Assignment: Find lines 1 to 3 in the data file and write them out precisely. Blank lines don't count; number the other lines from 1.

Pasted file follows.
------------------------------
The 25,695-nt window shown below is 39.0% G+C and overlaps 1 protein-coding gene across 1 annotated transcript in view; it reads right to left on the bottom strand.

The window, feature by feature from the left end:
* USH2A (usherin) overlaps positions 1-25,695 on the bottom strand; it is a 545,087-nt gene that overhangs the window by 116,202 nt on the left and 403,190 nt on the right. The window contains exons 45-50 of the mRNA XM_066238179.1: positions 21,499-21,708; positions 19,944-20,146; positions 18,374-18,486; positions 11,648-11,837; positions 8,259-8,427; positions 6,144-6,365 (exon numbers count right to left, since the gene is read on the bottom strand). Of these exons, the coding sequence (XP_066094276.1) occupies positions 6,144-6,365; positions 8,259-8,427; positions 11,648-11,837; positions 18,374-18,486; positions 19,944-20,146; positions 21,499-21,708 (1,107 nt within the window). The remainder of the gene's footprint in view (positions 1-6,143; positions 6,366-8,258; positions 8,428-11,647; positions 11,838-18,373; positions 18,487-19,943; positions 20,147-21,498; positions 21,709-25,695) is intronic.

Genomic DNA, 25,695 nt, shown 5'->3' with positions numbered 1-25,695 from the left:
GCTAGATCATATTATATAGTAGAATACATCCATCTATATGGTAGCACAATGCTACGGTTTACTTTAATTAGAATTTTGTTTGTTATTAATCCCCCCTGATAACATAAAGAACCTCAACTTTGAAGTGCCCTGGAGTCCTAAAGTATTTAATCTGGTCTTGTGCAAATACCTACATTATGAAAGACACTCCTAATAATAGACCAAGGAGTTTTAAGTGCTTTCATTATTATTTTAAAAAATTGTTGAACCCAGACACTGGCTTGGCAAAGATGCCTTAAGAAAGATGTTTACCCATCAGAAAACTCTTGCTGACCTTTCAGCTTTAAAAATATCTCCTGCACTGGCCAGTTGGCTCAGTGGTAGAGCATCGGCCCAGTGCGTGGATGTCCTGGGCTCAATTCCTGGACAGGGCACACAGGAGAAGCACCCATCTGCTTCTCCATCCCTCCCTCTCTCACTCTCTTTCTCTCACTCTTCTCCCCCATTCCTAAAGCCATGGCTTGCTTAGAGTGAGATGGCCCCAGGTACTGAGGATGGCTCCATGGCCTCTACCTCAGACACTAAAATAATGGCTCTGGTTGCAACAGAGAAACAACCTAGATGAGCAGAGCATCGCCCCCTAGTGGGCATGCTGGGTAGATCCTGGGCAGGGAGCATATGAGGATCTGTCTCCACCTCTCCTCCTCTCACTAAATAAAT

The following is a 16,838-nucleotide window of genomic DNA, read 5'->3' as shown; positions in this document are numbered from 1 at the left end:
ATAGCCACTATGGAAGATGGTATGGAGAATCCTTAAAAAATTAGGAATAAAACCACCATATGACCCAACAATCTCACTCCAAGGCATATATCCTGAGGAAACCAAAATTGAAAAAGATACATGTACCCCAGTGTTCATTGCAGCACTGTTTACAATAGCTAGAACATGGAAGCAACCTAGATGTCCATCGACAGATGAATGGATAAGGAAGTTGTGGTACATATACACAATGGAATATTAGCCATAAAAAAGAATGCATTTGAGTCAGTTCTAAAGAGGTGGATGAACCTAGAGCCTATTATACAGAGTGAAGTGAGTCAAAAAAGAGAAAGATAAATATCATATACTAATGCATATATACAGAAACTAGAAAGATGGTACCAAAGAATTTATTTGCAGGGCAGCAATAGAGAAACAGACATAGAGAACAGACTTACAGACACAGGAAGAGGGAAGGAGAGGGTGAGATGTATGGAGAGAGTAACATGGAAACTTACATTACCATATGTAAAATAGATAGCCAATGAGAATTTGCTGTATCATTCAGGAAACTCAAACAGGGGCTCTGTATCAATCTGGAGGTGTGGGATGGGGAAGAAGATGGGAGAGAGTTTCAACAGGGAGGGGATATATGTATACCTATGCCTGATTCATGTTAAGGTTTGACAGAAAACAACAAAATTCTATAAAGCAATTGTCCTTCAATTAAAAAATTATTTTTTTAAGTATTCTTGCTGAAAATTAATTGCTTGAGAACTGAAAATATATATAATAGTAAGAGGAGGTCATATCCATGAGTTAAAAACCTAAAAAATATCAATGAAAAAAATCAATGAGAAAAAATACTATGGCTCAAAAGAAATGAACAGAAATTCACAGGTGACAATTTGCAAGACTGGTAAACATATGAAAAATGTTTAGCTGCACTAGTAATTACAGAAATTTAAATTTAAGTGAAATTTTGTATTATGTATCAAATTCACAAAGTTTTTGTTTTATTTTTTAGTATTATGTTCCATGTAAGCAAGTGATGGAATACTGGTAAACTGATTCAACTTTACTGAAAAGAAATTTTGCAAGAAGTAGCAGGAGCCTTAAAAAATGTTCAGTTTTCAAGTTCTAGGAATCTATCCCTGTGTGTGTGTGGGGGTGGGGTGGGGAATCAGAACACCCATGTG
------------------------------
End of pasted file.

The 25,695-nt window shown below is 39.0% G+C and overlaps 1 protein-coding gene across 1 annotated transcript in view; it reads right to left on the bottom strand.

The window, feature by feature from the left end:
* USH2A (usherin) overlaps positions 1-25,695 on the bottom strand; it is a 545,087-nt gene that overhangs the window by 116,202 nt on the left and 403,190 nt on the right. The window contains exons 45-50 of the mRNA XM_066238179.1: positions 21,499-21,708; positions 19,944-20,146; positions 18,374-18,486; positions 11,648-11,837; positions 8,259-8,427; positions 6,144-6,365 (exon numbers count right to left, since the gene is read on the bottom strand). Of these exons, the coding sequence (XP_066094276.1) occupies positions 6,144-6,365; positions 8,259-8,427; positions 11,648-11,837; positions 18,374-18,486; positions 19,944-20,146; positions 21,499-21,708 (1,107 nt within the window). The remainder of the gene's footprint in view (positions 1-6,143; positions 6,366-8,258; positions 8,428-11,647; positions 11,838-18,373; positions 18,487-19,943; positions 20,147-21,498; positions 21,709-25,695) is intronic.